Recently, I have gone through a certain rite of passage in the world of growing up. Like so many college-aged women before me, my parents made the decision to stop financing my party girl lifestyle, choosing instead to pay only for the necessities — tuition, part of my rent and food.
I am now a kind of financially independent young woman, with the burden of paying for my party girl lifestyle resting solely on my shoulders. Gone are the days of frivolously blowing my money on new clothes for date party, taking an Uber when it was too cold to walk to class and chowing down on a burrito bowl every single time I got a little bit hungry. While I was sad to let some of my favorite luxuries go, they were necessary in order to keep up my lifestyle, especially since I was already locked into going on a rather expensive spring break trip.
I was acutely aware that anything I bought in my college town would equate to one less drink I could enjoy on a sunny beach in early March. While the majority of the trip was already paid for, I knew I would need money for a new bikini, a base tan and obviously, drinks while on the beach. I figured that I could get by with making small changes. Instead of hitting Starbucks for my all important pick me up, I’d make coffee at my apartment. I managed to kick my online shopping habit through handwork and perseverance. I learned to cook and stopped eating out.
After about two weeks, I realized that wasn’t going to be enough. I still was spending more than I wanted to. Just because I stopped eating out didn’t mean I cut down on the amount I was drinking every weekend. I was still spending twenty to thirty dollars just to hang out and drink on a bar patio.
But mama didn’t raise no quitter, and I’ve never met I problem I couldn’t solve. I wasn’t about to let my friends go out alone or abandon my favorite bar booth. I just needed to think of a creative solution.
My big had just recently turned twenty-one, and I had some champagne left over from the festivities. I also had some wine and a couple of mini-vodka bottles. Within the confines of my apartment, I essentially had the makings of a perfect night. But I wasn’t about to lose my opportunity to dance on an elevated surface or kiss a stranger, and I certainly wasn’t going to be the only one not included. Nothing is worse than seeing Snapchat stories of your best friend making out with a stranger and not being able to determine if he’s actually cute or not from the blurry, low-quality ten-second shot. I wasn’t going to be left out.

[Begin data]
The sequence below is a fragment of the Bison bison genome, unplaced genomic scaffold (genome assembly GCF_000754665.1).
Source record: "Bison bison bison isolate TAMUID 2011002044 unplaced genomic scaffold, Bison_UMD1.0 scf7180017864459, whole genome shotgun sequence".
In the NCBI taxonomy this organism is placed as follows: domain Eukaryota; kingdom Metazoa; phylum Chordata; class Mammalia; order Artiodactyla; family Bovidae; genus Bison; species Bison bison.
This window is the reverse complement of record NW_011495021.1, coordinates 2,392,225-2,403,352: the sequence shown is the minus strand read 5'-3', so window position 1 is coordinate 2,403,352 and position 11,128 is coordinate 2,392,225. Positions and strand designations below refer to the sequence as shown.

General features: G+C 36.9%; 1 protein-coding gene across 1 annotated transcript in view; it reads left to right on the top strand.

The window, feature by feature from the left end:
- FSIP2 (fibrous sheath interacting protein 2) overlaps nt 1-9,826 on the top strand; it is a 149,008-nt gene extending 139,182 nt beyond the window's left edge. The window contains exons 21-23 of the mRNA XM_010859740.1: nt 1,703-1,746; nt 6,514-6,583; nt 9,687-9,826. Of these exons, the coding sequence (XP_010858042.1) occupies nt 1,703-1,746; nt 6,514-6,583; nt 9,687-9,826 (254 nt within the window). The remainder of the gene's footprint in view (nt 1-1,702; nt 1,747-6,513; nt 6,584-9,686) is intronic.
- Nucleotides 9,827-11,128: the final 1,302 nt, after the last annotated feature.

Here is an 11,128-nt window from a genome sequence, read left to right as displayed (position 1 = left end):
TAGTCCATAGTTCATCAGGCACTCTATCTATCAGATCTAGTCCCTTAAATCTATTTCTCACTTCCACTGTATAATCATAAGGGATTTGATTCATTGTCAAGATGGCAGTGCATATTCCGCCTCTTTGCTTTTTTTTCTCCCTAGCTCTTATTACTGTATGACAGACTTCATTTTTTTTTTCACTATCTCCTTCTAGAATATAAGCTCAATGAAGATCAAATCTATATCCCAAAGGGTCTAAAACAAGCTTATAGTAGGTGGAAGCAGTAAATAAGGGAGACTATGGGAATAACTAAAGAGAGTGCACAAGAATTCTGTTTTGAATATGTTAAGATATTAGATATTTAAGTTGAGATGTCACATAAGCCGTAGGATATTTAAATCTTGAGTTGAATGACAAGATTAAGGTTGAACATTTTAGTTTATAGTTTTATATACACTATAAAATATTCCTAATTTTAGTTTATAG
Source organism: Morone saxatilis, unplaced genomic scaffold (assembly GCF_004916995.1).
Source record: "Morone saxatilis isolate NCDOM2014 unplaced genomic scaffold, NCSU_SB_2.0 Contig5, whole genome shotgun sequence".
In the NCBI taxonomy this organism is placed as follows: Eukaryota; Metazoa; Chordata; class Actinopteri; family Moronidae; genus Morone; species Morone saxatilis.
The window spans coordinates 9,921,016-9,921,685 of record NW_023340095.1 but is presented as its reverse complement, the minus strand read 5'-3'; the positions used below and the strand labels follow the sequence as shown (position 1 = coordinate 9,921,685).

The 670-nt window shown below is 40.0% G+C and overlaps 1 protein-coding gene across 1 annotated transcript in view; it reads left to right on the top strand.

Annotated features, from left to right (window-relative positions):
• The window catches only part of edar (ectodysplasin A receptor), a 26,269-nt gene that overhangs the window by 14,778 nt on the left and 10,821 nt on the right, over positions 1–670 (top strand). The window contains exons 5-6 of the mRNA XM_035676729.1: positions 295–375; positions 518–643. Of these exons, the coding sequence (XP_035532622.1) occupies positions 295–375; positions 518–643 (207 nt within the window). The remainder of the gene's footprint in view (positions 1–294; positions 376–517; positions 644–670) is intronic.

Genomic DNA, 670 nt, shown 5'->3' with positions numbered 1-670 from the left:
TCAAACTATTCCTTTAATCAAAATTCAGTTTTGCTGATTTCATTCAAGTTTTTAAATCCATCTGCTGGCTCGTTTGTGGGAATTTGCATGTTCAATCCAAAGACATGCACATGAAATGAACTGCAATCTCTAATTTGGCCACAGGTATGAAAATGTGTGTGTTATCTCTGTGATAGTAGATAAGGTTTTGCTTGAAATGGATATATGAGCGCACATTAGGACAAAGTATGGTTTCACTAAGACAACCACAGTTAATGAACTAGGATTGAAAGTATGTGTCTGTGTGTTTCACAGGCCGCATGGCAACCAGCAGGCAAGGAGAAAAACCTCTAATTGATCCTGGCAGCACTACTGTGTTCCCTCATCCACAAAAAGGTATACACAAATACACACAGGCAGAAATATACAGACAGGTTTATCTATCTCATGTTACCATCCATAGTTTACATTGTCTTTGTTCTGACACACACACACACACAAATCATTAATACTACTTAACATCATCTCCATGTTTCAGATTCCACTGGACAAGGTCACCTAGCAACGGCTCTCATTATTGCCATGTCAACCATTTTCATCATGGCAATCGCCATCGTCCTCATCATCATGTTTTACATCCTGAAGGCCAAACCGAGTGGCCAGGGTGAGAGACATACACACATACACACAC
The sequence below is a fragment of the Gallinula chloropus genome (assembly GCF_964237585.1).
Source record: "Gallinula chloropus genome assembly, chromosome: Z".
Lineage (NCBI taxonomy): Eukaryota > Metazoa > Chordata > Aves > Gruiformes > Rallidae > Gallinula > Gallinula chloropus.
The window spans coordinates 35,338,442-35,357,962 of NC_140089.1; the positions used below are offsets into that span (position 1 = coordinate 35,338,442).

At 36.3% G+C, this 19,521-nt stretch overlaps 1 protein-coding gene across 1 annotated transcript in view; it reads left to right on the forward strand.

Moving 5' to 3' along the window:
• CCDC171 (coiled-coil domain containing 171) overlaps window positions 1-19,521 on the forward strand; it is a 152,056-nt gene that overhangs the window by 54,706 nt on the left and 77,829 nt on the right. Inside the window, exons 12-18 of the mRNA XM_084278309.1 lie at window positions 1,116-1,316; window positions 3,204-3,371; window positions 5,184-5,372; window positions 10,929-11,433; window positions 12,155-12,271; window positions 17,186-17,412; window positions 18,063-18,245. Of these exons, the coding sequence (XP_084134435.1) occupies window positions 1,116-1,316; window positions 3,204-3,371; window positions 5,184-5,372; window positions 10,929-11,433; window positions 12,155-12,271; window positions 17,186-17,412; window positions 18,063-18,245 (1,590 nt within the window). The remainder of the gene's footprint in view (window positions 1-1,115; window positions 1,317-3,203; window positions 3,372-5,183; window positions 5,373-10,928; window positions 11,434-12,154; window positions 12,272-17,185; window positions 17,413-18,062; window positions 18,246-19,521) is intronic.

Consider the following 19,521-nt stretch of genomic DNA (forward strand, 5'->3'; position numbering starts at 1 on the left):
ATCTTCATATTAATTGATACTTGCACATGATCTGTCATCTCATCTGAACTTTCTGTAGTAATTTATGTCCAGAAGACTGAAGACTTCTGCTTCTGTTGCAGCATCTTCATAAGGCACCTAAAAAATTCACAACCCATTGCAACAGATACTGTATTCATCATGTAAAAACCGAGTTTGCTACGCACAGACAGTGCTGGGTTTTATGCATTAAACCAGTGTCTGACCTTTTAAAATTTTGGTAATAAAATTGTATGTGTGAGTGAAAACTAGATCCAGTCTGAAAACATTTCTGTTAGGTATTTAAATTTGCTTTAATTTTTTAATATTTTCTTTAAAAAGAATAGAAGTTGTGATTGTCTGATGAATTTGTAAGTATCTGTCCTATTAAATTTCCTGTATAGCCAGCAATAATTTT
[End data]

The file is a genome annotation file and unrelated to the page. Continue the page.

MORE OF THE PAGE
So I tapped into all my movie-going, ballin’ on budget high school knowledge and found the largest purse I owned. I stashed the mini-bottles of vodka in the pockets, filled my water bottle to the brim with a nice mix of champagne and orange juice, grabbed a very light wallet and went on my way.
The cool thing about bringing your own alcohol to the bar is how much money you save that way. Where a vodka-soda would normally run me four dollars, I was able to just get a soda for half the price and discreetly mix in the alcohol at my table. I was literally the queen of savings.
That was until I ran out of vodka and had to switch over to my mimosa mixture. I was pretty drunk at that point, and extremely proud of myself for saving so much cash that night, I was willing to tell anyone who would listen just how I had done it. I wasn’t just another drunk girl at the bar. I was an innovator.
“You can’t tell the bartender,” I slurred to my friends. “I brought my own alcohol. I’m like the fucking Steve Jobs of saving money.”
I grabbed my water bottle and hopped up onto a table, ready to show off my very clever money-saving tactics. As I shook the bottle around while dancing, the pressure from the bubbly built, and built, and built.
I was holding the water bottle at the top and gently pressed against the bite valve as I leaned down to steady myself. That small release was enough for the very shook up mixture and my carefully thought out savings plan immediately went to hell. Mimosa shot out of my water bottle, showering myself, the crowd and, unfortunately, the bouncer with my contraband alcohol.
The bouncer pulled me down from the table, grabbed my things and deposited my ass outside. Apparently bringing your own alcohol to the bar is the same thing as stealing and was a good enough reason to remove someone from the premises, but it didn’t matter to me because a quick scan of my wallet told me my night had been successful.
The twenty I had brought just in case remained, ready to be spent on drinks down south..